Rated: R for drug use and brief sexuality. Reviewed by: Jim Release date: January 31, 2014 Released by: Anchor Bay Films
This new bittersweet and witty romantic yarn directed and co-written by Adam Rodgers manages to smooth over its hackneyed silliness to render waywardness and plot droopiness affecting from a brief encounter.
At Middleton stars Andy Garcia and Vera Farmiga as both are in fine peppy and perceptive form; their best roles arguably since City Island and Up In The Air, respectively, as bow-tie wearing cardiologist George and brassy furniture store proprietor Edith.
The setting is the titular fictional university (actually filmed in Washington's Gonzaga University) where the uptight George whisks his uncertain son Conrad (Spencer Lofranco) to orientation. They meet Edith at the parking lot when George back in a space with her tetchy daughter Audrey (Farmiga's much younger sister, Taissa, of the small-screen series American Horror Story: Coven).
What has its contrivances from George and Edith taking their own campus tour works off amusingly enough from their individual marital glumness including a little ad-lib for a theater class and 'bonging' with some students.
Rodgers' sensitivity to the material is reflected in the on-screen rapport between Garcia and Farmiga that combines the joy of detection with a wistfulness that may have a metaphoric symbiosis with the kind of thoughtfulness an ill-fated Labor Day tried to elucidate. It's reflected, for example, during a park scene as well as a soulful duet of the memorable 'Chopsticks' while tickling the ivories.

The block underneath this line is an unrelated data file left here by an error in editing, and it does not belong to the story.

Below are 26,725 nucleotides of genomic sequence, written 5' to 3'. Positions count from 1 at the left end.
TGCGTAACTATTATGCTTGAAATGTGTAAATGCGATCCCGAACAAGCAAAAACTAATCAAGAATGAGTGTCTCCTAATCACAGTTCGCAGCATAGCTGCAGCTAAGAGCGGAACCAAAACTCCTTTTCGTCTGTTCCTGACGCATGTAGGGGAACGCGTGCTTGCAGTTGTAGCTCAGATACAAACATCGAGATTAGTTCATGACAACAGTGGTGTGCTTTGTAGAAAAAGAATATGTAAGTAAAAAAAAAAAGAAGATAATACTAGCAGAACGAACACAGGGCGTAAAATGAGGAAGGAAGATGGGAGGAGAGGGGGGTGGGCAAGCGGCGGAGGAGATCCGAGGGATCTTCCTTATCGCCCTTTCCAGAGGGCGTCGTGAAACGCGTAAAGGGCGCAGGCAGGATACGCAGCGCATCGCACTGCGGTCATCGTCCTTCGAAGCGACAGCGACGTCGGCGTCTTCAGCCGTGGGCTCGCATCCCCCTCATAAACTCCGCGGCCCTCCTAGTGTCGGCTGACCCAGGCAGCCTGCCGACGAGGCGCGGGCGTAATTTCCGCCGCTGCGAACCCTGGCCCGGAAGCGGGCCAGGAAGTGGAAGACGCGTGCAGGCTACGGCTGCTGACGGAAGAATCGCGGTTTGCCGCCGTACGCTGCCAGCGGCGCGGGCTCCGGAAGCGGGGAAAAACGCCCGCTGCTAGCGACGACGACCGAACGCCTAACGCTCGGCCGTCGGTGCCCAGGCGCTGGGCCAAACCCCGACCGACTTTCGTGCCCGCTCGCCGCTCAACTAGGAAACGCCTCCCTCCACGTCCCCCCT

Of course Conrad and Audrey will find out things they like and dislike while their same sense of humor parents get their limited wish fulfillment and gratification. Audrey's meaning to study with a famous linguistics professor (Tom Skerritt of Whiteout) and Conrad's brush with the campus disc jockey (Peter Riegert of We Bought A Zoo) carries along a kind of merger or self-realization. It sublimates a visually polished, if unspectacular or indelible that examines matters of the heart with unsentimental integrity where personal and mutual appreciation overcomes theatrical bombast.